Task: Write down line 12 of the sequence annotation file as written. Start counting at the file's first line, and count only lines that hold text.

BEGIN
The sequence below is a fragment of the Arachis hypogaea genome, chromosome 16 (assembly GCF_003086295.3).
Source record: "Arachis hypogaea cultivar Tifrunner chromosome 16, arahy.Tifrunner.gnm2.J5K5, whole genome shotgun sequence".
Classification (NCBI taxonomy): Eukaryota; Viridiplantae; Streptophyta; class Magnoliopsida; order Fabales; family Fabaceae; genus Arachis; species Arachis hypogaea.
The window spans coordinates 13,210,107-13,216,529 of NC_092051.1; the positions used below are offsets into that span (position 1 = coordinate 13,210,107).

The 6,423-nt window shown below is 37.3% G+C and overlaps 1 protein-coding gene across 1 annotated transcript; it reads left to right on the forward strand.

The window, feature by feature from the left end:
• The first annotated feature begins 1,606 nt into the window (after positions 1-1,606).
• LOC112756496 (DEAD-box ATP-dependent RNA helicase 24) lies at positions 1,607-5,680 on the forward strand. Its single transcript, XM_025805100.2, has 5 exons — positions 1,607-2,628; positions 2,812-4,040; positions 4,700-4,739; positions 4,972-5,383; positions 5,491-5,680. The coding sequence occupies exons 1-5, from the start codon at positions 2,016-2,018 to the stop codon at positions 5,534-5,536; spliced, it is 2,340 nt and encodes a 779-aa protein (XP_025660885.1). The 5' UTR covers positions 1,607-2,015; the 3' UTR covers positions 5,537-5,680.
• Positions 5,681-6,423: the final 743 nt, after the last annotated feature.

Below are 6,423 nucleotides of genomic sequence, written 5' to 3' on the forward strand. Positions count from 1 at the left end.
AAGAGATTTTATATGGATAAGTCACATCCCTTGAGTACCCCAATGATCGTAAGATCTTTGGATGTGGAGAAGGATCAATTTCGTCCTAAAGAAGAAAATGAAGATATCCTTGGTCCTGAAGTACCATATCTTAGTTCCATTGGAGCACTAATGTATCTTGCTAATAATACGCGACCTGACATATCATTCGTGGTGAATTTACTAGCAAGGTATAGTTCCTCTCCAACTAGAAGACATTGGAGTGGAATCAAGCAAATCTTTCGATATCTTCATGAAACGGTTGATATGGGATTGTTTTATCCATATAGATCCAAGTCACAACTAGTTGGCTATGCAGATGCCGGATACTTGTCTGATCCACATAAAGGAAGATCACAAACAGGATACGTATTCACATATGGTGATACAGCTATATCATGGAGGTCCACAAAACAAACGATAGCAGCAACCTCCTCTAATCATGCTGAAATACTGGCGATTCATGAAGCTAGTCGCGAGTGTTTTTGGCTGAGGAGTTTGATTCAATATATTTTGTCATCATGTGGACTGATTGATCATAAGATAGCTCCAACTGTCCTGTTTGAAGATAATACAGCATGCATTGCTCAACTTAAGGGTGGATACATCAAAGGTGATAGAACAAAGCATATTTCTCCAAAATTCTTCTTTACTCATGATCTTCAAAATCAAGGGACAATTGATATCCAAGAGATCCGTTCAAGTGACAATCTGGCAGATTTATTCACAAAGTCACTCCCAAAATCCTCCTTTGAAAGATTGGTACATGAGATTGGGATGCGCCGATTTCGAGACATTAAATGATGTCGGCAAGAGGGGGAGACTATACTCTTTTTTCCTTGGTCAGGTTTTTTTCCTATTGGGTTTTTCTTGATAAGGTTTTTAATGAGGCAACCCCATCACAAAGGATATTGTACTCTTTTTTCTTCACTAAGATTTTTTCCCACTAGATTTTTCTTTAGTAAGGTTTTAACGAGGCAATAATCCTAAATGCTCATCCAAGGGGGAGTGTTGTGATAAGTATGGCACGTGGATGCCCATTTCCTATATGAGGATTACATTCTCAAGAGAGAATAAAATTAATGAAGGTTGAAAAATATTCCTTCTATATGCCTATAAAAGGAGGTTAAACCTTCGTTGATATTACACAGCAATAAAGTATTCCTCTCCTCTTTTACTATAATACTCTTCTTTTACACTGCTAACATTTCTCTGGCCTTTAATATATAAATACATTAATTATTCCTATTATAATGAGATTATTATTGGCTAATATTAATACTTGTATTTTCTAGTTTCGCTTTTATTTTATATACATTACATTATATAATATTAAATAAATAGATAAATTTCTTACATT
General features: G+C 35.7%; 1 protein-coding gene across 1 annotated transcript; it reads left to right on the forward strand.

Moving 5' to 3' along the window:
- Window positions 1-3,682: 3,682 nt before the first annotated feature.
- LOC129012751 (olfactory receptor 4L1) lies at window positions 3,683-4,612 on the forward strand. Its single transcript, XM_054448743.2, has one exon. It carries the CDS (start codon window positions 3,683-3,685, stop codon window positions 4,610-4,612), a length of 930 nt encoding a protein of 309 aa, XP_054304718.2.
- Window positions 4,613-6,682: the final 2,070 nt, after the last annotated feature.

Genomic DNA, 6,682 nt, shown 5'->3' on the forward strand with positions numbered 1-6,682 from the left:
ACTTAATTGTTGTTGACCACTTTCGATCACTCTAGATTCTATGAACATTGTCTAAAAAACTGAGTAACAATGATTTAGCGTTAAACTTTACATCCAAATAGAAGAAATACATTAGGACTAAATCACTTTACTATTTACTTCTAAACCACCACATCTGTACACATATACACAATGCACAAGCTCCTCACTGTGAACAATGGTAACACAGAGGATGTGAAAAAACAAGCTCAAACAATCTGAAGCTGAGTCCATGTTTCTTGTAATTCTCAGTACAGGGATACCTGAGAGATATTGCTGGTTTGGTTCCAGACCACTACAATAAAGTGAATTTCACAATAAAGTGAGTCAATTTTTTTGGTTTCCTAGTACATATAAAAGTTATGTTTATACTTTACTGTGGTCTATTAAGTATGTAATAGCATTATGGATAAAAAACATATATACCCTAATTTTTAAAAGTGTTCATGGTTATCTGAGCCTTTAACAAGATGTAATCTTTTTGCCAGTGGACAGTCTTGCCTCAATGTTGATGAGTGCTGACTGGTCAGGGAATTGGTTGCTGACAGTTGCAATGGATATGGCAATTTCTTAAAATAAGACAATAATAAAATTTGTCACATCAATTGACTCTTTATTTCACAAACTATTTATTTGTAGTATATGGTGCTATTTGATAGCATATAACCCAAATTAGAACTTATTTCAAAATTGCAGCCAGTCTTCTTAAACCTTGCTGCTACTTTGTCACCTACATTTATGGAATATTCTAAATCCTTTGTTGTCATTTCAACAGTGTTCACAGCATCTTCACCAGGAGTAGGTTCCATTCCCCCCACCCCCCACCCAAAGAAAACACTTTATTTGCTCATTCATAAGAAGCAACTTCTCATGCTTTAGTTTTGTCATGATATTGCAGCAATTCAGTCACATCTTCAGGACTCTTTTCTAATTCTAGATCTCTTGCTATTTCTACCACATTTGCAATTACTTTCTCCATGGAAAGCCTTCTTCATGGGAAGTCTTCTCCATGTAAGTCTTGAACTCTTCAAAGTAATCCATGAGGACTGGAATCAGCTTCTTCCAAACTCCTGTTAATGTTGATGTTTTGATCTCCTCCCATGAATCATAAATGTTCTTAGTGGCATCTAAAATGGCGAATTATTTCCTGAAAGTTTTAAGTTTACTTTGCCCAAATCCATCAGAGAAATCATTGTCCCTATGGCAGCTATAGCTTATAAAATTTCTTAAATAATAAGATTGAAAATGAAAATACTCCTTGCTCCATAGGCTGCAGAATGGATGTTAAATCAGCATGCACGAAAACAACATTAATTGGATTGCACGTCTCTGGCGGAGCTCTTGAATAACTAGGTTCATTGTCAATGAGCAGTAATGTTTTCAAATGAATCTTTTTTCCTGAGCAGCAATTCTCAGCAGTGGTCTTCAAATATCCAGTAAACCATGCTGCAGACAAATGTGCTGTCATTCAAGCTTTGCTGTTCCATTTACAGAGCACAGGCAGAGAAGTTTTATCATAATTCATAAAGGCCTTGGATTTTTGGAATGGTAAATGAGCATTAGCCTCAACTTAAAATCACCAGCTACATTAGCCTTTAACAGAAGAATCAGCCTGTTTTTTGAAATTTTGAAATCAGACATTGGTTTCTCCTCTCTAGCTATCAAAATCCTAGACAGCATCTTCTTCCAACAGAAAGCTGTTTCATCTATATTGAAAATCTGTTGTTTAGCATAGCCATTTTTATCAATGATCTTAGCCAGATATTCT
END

General features: G+C 35.7%; 1 protein-coding gene across 1 annotated transcript; it reads left to right on the forward strand.